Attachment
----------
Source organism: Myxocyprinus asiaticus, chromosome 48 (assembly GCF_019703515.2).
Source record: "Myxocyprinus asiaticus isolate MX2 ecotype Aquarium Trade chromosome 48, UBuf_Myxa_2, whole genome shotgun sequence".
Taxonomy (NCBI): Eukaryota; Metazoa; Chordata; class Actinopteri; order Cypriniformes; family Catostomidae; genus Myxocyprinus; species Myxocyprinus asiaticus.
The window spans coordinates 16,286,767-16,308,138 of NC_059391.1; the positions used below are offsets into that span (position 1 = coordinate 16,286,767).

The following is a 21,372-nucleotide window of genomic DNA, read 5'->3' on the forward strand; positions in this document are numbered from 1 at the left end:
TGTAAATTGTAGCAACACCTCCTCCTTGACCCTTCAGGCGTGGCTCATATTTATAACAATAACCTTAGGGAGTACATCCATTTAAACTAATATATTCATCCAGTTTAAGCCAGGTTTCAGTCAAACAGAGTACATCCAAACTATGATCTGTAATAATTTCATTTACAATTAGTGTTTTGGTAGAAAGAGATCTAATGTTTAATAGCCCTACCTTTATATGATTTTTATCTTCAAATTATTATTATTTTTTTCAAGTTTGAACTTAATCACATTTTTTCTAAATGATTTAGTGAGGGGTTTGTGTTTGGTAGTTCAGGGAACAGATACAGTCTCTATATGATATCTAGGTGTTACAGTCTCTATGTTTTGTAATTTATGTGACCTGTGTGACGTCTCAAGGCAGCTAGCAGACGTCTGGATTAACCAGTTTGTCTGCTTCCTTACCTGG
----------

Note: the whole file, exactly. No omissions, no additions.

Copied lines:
Source organism: Myxocyprinus asiaticus, chromosome 48 (assembly GCF_019703515.2).
Source record: "Myxocyprinus asiaticus isolate MX2 ecotype Aquarium Trade chromosome 48, UBuf_Myxa_2, whole genome shotgun sequence".
Taxonomy (NCBI): Eukaryota; Metazoa; Chordata; class Actinopteri; order Cypriniformes; family Catostomidae; genus Myxocyprinus; species Myxocyprinus asiaticus.
The window spans coordinates 16,286,767-16,308,138 of NC_059391.1; the positions used below are offsets into that span (position 1 = coordinate 16,286,767).

The following is a 21,372-nucleotide window of genomic DNA, read 5'->3' on the forward strand; positions in this document are numbered from 1 at the left end:
TGTAAATTGTAGCAACACCTCCTCCTTGACCCTTCAGGCGTGGCTCATATTTATAACAATAACCTTAGGGAGTACATCCATTTAAACTAATATATTCATCCAGTTTAAGCCAGGTTTCAGTCAAACAGAGTACATCCAAACTATGATCTGTAATAATTTCATTTACAATTAGTGTTTTGGTAGAAAGAGATCTAATGTTTAATAGCCCTACCTTTATATGATTTTTATCTTCAAATTATTATTATTTTTTTCAAGTTTGAACTTAATCACATTTTTTCTAAATGATTTAGTGAGGGGTTTGTGTTTGGTAGTTCAGGGAACAGATACAGTCTCTATATGATATCTAGGTGTTACAGTCTCTATGTTTTGTAATTTATGTGACCTGTGTGACGTCTCAAGGCAGCTAGCAGACGTCTGGATTAACCAGTTTGTCTGCTTCCTTACCTGG